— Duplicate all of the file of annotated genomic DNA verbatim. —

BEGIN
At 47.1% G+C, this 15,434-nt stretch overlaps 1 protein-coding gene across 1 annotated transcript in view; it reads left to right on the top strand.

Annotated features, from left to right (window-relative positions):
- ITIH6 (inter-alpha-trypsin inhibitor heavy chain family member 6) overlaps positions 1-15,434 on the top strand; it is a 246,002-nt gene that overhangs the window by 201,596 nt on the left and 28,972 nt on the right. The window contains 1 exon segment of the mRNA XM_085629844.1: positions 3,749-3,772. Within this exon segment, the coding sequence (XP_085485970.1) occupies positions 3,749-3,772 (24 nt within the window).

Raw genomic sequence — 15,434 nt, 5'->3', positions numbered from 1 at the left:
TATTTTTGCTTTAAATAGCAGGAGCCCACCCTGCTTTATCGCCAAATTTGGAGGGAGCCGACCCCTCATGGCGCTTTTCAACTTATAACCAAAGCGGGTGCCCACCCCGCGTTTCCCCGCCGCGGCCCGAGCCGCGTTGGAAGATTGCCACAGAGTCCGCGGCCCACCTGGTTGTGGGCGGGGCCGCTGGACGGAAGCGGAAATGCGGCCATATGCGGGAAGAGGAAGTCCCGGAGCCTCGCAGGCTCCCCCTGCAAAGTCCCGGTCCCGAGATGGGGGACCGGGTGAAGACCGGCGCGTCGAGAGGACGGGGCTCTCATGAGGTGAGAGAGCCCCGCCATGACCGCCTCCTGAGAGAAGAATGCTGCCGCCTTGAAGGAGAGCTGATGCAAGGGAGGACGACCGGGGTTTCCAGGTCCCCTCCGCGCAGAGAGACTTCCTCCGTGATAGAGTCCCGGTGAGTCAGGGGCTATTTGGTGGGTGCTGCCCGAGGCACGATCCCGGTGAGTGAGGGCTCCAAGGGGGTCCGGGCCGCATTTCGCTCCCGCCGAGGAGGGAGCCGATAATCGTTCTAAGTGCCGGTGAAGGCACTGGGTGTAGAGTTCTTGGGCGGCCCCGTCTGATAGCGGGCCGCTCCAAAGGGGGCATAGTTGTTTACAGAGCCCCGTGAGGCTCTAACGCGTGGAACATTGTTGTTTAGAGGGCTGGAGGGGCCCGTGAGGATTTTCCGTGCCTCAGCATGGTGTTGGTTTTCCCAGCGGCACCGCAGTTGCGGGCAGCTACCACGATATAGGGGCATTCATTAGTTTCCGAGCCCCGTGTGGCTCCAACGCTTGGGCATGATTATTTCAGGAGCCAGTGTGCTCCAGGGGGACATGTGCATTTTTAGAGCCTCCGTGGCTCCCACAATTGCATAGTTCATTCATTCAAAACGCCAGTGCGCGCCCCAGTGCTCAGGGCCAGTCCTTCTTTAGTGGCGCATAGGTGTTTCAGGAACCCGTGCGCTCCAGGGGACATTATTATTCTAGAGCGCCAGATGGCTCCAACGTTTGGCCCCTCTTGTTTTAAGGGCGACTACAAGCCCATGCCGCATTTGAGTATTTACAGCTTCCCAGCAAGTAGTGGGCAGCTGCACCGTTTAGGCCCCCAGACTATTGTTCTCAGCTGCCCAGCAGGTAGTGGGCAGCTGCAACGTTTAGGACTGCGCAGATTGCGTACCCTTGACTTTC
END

At 47.1% G+C, this 15,434-nt stretch overlaps 1 protein-coding gene across 1 annotated transcript in view; it reads left to right on the top strand.

Annotated features, from left to right (window-relative positions):
- ITIH6 (inter-alpha-trypsin inhibitor heavy chain family member 6) overlaps positions 1-15,434 on the top strand; it is a 246,002-nt gene that overhangs the window by 201,596 nt on the left and 28,972 nt on the right. The window contains 1 exon segment of the mRNA XM_085629844.1: positions 3,749-3,772. Within this exon segment, the coding sequence (XP_085485970.1) occupies positions 3,749-3,772 (24 nt within the window).

Raw genomic sequence — 15,434 nt, 5'->3', positions numbered from 1 at the left:
TATTTTTGCTTTAAATAGCAGGAGCCCACCCTGCTTTATCGCCAAATTTGGAGGGAGCCGACCCCTCATGGCGCTTTTCAACTTATAACCAAAGCGGGTGCCCACCCCGCGTTTCCCCGCCGCGGCCCGAGCCGCGTTGGAAGATTGCCACAGAGTCCGCGGCCCACCTGGTTGTGGGCGGGGCCGCTGGACGGAAGCGGAAATGCGGCCATATGCGGGAAGAGGAAGTCCCGGAGCCTCGCAGGCTCCCCCTGCAAAGTCCCGGTCCCGAGATGGGGGACCGGGTGAAGACCGGCGCGTCGAGAGGACGGGGCTCTCATGAGGTGAGAGAGCCCCGCCATGACCGCCTCCTGAGAGAAGAATGCTGCCGCCTTGAAGGAGAGCTGATGCAAGGGAGGACGACCGGGGTTTCCAGGTCCCCTCCGCGCAGAGAGACTTCCTCCGTGATAGAGTCCCGGTGAGTCAGGGGCTATTTGGTGGGTGCTGCCCGAGGCACGATCCCGGTGAGTGAGGGCTCCAAGGGGGTCCGGGCCGCATTTCGCTCCCGCCGAGGAGGGAGCCGATAATCGTTCTAAGTGCCGGTGAAGGCACTGGGTGTAGAGTTCTTGGGCGGCCCCGTCTGATAGCGGGCCGCTCCAAAGGGGGCATAGTTGTTTACAGAGCCCCGTGAGGCTCTAACGCGTGGAACATTGTTGTTTAGAGGGCTGGAGGGGCCCGTGAGGATTTTCCGTGCCTCAGCATGGTGTTGGTTTTCCCAGCGGCACCGCAGTTGCGGGCAGCTACCACGATATAGGGGCATTCATTAGTTTCCGAGCCCCGTGTGGCTCCAACGCTTGGGCATGATTATTTCAGGAGCCAGTGTGCTCCAGGGGGACATGTGCATTTTTAGAGCCTCCGTGGCTCCCACAATTGCATAGTTCATTCATTCAAAACGCCAGTGCGCGCCCCAGTGCTCAGGGCCAGTCCTTCTTTAGTGGCGCATAGGTGTTTCAGGAACCCGTGCGCTCCAGGGGACATTATTATTCTAGAGCGCCAGATGGCTCCAACGTTTGGCCCCTCTTGTTTTAAGGGCGACTACAAGCCCATGCCGCATTTGAGTATTTACAGCTTCCCAGCAAGTAGTGGGCAGCTGCACCGTTTAGGCCCCCAGACTATTGTTCTCAGCTGCCCAGCAGGTAGTGGGCAGCTGCAACGTTTAGGACTGCGCAGATTGCGTACCCTTGACTTTC